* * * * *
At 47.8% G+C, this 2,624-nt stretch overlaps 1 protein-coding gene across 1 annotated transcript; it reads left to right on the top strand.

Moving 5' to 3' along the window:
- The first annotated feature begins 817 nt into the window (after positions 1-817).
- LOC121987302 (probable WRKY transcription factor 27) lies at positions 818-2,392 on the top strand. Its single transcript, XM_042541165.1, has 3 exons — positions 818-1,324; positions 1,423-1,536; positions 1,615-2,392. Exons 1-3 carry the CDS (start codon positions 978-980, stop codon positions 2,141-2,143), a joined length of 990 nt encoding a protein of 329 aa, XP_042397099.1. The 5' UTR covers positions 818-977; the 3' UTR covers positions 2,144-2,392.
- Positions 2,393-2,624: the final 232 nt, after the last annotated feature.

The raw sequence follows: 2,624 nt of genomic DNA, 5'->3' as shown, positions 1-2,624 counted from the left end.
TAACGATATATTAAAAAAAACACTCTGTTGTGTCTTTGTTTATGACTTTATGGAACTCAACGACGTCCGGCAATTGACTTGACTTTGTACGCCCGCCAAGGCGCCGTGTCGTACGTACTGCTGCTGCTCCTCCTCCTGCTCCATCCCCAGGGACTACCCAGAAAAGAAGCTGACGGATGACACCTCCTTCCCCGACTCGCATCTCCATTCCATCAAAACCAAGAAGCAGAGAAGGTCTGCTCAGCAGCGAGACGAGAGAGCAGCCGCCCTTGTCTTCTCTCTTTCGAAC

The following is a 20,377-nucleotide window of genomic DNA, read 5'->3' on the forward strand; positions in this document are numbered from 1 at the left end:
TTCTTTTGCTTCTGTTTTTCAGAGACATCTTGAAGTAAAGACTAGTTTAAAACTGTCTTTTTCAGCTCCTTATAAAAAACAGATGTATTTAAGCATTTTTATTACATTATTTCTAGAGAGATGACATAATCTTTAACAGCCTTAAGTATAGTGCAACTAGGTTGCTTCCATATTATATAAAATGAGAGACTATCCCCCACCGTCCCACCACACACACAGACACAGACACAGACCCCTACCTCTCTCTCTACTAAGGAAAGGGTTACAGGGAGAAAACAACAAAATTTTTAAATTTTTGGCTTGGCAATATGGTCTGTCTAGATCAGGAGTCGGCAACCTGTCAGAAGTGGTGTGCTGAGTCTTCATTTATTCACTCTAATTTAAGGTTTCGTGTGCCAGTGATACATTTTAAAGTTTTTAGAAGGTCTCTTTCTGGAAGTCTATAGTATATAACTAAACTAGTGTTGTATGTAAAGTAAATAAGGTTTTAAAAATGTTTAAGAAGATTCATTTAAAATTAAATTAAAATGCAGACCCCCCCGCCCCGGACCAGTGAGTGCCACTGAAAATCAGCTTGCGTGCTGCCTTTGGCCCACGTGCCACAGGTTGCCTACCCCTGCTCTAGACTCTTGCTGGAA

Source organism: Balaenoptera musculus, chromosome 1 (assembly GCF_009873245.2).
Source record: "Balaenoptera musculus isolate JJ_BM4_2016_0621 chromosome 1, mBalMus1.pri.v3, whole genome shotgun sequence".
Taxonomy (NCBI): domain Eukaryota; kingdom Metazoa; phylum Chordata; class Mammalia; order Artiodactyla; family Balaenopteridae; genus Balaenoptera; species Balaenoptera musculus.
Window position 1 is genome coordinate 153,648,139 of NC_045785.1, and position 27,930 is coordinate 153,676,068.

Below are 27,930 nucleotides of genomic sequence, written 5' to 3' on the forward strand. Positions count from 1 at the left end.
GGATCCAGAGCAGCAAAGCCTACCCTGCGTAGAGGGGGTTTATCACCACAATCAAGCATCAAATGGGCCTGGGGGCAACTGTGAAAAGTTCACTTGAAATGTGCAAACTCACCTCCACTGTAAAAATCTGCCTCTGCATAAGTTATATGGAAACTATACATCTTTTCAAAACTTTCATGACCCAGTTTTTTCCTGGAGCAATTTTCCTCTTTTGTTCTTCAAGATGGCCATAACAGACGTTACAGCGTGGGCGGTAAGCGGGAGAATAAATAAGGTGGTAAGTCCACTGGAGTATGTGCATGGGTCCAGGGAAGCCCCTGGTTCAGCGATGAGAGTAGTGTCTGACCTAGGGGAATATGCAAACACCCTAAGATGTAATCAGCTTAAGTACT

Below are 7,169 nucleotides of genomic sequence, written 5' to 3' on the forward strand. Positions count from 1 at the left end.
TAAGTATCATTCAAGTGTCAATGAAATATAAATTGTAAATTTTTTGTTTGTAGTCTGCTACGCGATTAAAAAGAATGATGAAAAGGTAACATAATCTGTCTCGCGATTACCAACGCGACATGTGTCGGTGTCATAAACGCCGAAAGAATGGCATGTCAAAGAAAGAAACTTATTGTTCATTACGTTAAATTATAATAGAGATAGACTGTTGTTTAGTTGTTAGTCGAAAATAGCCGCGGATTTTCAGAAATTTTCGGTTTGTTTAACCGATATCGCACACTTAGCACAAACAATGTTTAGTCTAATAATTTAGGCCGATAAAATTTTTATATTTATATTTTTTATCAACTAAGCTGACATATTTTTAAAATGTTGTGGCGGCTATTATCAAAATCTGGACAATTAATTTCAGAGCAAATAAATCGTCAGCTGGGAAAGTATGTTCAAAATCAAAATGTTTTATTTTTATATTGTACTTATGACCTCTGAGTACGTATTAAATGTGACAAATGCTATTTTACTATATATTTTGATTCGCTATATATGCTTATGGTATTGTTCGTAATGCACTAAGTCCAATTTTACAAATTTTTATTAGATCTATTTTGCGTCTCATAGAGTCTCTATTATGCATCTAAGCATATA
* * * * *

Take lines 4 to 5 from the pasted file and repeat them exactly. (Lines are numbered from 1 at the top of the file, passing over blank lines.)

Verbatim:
- LOC121987302 (probable WRKY transcription factor 27) lies at positions 818-2,392 on the top strand. Its single transcript, XM_042541165.1, has 3 exons — positions 818-1,324; positions 1,423-1,536; positions 1,615-2,392. Exons 1-3 carry the CDS (start codon positions 978-980, stop codon positions 2,141-2,143), a joined length of 990 nt encoding a protein of 329 aa, XP_042397099.1. The 5' UTR covers positions 818-977; the 3' UTR covers positions 2,144-2,392.
- Positions 2,393-2,624: the final 232 nt, after the last annotated feature.